PCR was performed with a final volume of 20 µL in LightCycler (Roche) glass capillaries. The sequences of the forward and reverse ABCA1 primers were 5′-CCCGGCGGAGTAGAAAGG-3′ and 5′-AGGGCGATGCAAACAAAGAC-3′, respectively. Each set of PCR reactions included water as a negative control and 5 dilutions of the standard. Known amounts of DNA were then diluted to make the standards, and a regression curve of crossing points versus concentration was generated with LightCycler as described previously (Miyai et al. 2011). GAPDH was used as the housekeeping standard.
Transfection of INS-1 cells and luciferase reporter gene assay
We used a construct (pABCA1-LUC) containing the human ABCA1 promoter obtained using PCR and the luciferase reporter gene as previously described (Nagao et al. 2006). Purified promoter plasmid was transfected into INS-1 using Lipofectamine (Life Technologies). Transfected cells were maintained in medium containing 20 ng/mL TNF for 24 h with or without pre-treatment with LY (LY294002, 10 μmol/L), PD (PD98095, 10 μmol/L), SB (SB203580, 1 μmol/L), H-89 (1 μmol/L) or STO609 (1 μg/mL) to separately inhibit the PI3K, MEK, p38MAPK, PKA or CaMKK signaling pathway for 30 min (Yu et al. 2010). Then transfected cells were harvested, and the promoter activity of ABCA1 was measured in an aliquot of the cytoplasmic preparation. Forty microliter aliquots were taken for the luciferase assay, which was performed according to the manufacturer’s instructions (ToyoInk, Tokyo, Japan).
An expression vector encoding a constitutively active p38 MAPK (α, β, γ) and a dominant-negative mutant of p38 MAPK (p38-DN) were kindly provided by Dr Z Wu (Hong Kong University of Science & Technology) as described previously (Murao et al. 2008).
Cholesterol content assay
To measure cellular cholesterol content concentration, we used a colorimetric assay that utilizes reagents widely used for the measurement of cholesterol in conjunction with a random-access chemistry analyzer ARCHITECT c8000 as described previously (Lyu et al. 2016).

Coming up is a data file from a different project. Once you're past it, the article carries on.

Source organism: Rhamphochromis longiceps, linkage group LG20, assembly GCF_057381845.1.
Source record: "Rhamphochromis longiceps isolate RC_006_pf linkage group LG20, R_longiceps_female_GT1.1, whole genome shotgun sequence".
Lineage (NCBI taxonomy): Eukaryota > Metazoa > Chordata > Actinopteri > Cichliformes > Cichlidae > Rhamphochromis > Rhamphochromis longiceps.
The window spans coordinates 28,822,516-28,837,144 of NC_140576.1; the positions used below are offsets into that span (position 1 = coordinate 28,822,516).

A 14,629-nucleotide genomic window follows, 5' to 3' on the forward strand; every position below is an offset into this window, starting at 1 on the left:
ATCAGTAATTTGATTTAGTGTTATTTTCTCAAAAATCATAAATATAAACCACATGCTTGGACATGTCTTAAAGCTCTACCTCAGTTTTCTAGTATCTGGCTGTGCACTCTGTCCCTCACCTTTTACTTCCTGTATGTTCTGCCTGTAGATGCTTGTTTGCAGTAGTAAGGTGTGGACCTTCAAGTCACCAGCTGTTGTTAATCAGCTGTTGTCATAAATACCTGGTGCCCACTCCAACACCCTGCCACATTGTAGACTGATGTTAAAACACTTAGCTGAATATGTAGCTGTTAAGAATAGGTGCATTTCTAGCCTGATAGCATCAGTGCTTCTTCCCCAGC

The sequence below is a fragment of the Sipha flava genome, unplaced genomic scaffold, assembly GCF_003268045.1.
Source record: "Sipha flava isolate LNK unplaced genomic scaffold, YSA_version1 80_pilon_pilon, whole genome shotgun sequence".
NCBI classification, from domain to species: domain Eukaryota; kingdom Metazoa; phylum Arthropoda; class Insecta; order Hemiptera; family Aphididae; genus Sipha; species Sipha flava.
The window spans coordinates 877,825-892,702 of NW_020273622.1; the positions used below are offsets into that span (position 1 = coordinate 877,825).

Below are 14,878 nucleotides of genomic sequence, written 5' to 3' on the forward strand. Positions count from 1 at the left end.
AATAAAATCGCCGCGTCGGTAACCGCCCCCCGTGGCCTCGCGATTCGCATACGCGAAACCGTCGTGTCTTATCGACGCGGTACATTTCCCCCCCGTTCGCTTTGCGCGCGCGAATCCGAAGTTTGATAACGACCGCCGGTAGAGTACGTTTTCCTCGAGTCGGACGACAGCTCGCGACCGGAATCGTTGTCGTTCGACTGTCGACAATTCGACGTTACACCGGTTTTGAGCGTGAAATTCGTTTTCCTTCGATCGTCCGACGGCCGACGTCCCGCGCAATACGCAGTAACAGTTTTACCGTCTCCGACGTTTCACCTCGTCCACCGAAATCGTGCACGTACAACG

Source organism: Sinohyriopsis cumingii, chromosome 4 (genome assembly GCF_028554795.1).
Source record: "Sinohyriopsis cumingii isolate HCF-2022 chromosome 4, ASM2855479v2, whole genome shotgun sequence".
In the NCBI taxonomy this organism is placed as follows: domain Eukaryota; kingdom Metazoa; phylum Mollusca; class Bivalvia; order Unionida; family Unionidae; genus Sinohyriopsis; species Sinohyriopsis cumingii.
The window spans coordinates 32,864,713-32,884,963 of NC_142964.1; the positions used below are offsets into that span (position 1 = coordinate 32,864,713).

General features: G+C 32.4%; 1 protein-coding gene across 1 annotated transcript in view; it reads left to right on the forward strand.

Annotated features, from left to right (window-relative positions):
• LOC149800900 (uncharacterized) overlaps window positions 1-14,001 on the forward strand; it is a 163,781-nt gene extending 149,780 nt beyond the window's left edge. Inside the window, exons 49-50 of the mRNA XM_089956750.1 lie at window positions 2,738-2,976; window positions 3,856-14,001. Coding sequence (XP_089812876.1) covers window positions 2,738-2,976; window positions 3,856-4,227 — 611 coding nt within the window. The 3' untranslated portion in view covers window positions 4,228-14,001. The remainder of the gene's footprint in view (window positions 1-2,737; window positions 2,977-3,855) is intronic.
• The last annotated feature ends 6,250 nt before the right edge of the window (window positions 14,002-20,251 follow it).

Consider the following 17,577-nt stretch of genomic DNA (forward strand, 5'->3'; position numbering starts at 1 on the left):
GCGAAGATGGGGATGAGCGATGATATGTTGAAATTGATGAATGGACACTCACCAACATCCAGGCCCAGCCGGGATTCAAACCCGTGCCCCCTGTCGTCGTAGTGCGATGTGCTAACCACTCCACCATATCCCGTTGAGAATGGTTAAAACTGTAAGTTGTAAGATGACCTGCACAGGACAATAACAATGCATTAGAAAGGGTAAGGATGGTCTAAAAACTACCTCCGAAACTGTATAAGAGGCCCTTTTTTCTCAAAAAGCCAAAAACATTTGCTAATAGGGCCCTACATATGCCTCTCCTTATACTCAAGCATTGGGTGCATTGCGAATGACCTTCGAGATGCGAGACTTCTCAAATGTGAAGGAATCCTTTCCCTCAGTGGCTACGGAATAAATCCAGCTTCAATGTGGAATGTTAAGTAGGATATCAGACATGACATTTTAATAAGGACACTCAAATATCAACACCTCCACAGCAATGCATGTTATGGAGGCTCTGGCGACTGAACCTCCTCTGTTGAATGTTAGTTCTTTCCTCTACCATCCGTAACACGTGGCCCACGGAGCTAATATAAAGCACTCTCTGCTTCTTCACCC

Glucose-stimulated insulin secretion (GSIS)
Pancreatic islets or INS-1 cells treated with varying treatments were starved in Krebs-Ringer-bicarbonate (KRB) buffer containing 120 mM NaCl, 5 mM KCl, 1.1 mM MgCl2, 2.5 mM CaCl2, 25 mM NaHCO3 and 0.1% bovine serum albumin (pH 7.4) for 1 h. Following, cells were incubated in KRB buffer containing 3.3 mM glucose for 1 h and then the medium was replaced by KRB buffer supplemented with varying glucose concentration (basal 3.3 mM; stimulatory 16.7 mM) together with other test regents. After 1-h incubation, the supernatant was harvested and used for insulin measurement by ELISA kit (Shibayagi, Japan). All the incubation processes were performed in 5% CO2 incubator at 37°C.
All procedures involving animals were in accordance with Japanese laws and approved by the Animal Care Committee of Kagawa University. Seven-week-old Sprague–Dawley (SD) rats were purchased from UNIMEDIA and housed at controlled temperature (25°C) and lighting (12 h light/dark cycles) in compliance with the Guide for Experimental Animal Research. After 1-week adaptation, animals were killed and pancreas was extracted. Isolation of pancreatic islets from rat was performed as described previously (Hellman et al. 2012). Briefly, the pancreas was digested by collagenase type XI at 37°C for 15 min and then islets were purified and collected by Histopaque1077. Finally, islets (100–200 µm) were picked and placed in RPMI1640 media supplemented with 10% heat-inactivated fetal bovine serum, 100 U/mL penicillin and 0.1 mg/mL streptomycin in 5% CO2 incubator at 37°C.